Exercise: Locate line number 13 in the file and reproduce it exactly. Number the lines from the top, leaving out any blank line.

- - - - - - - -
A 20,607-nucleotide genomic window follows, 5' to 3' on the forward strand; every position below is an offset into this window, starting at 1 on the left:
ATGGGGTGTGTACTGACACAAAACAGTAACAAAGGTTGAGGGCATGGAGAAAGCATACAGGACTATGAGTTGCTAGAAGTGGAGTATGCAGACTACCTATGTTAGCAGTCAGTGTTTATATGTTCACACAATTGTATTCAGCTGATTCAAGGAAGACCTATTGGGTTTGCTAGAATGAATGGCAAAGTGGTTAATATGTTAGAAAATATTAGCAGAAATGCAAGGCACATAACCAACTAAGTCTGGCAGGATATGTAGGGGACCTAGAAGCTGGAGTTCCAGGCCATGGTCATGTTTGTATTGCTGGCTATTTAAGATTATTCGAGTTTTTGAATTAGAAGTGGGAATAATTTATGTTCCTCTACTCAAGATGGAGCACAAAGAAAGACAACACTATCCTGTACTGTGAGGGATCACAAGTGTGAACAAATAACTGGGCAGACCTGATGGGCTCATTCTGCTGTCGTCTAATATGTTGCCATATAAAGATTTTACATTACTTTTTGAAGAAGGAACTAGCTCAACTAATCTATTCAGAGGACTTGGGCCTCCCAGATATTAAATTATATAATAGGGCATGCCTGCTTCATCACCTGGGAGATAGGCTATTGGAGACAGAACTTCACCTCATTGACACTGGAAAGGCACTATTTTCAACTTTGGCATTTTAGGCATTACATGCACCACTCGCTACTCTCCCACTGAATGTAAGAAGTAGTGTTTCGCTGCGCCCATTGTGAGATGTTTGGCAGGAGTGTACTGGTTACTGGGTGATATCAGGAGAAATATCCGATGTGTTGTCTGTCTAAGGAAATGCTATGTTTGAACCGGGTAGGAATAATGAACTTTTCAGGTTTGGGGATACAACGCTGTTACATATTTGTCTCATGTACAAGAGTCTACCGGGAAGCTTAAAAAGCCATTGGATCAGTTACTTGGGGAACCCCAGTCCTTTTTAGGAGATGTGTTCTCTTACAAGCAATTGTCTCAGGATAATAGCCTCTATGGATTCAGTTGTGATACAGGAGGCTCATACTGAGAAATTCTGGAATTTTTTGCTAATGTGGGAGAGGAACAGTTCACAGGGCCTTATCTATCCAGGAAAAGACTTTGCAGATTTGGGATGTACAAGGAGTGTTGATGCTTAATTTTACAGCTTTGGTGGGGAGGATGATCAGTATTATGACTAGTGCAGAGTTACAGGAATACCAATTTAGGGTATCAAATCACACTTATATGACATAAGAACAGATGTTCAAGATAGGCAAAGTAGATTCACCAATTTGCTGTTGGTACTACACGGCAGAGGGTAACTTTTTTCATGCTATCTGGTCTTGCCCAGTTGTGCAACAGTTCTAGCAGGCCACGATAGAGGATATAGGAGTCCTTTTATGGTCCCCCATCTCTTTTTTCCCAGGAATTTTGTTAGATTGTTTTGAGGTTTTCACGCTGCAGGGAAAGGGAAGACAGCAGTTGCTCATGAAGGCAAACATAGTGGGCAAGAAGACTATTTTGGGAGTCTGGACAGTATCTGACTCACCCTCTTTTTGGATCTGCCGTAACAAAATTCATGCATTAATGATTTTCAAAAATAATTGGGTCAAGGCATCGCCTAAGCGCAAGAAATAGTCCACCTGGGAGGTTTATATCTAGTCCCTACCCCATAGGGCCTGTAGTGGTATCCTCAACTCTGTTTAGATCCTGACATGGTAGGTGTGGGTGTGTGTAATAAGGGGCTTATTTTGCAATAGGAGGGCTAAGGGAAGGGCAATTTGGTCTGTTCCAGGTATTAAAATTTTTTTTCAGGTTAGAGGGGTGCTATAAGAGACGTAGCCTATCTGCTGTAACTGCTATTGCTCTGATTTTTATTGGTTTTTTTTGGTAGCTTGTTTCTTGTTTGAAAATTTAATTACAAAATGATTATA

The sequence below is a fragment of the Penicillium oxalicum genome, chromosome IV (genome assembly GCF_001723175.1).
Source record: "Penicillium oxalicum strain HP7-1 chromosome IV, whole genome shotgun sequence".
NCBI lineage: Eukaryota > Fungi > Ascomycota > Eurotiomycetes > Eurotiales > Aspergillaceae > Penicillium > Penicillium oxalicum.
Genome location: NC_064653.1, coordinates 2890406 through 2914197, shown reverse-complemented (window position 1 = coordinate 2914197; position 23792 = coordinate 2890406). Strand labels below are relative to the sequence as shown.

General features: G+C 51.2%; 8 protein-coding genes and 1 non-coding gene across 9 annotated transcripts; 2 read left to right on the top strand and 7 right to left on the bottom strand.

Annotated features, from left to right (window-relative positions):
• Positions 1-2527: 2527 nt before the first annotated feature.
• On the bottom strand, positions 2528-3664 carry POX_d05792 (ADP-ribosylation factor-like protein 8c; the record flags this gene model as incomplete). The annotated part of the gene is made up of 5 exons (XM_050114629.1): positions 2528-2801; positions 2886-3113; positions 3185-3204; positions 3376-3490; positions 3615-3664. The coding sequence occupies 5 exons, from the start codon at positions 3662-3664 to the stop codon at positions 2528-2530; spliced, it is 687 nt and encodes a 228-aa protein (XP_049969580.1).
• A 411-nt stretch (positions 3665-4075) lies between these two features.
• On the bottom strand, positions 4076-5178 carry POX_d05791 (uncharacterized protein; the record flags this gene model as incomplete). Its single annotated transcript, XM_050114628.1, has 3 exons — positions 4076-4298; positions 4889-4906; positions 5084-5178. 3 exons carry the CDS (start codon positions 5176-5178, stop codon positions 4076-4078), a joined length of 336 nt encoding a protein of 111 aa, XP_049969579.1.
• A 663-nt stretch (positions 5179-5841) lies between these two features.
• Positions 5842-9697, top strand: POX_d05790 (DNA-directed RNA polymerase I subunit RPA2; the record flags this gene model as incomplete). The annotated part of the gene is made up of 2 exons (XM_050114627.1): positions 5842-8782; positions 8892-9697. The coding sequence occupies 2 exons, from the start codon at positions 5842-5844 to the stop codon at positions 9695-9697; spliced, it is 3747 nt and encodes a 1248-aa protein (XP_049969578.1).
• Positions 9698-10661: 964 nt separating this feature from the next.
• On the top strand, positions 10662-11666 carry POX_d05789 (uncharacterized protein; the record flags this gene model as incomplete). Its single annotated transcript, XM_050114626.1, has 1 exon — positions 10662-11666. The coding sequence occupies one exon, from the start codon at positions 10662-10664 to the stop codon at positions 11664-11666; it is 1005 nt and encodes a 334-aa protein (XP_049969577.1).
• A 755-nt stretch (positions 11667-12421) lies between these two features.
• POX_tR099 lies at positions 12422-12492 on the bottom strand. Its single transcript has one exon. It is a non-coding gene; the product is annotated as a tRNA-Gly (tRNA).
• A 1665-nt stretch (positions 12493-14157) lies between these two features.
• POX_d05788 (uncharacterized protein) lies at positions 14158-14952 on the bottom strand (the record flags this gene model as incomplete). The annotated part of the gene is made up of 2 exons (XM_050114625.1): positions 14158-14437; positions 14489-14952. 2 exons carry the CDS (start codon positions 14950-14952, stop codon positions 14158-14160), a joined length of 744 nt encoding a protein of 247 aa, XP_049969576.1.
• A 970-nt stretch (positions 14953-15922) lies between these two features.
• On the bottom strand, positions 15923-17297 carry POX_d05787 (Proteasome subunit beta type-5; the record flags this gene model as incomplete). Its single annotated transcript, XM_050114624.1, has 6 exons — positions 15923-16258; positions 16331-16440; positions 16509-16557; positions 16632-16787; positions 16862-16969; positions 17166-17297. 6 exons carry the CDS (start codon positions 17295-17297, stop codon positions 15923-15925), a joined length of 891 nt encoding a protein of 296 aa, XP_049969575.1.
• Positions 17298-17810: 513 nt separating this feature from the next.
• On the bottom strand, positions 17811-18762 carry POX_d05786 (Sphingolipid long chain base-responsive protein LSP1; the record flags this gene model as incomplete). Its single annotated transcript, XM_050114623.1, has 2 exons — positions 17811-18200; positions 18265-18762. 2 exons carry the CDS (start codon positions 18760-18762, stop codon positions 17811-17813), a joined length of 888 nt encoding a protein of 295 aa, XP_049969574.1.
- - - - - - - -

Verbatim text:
• A 663-nt stretch (positions 5179-5841) lies between these two features.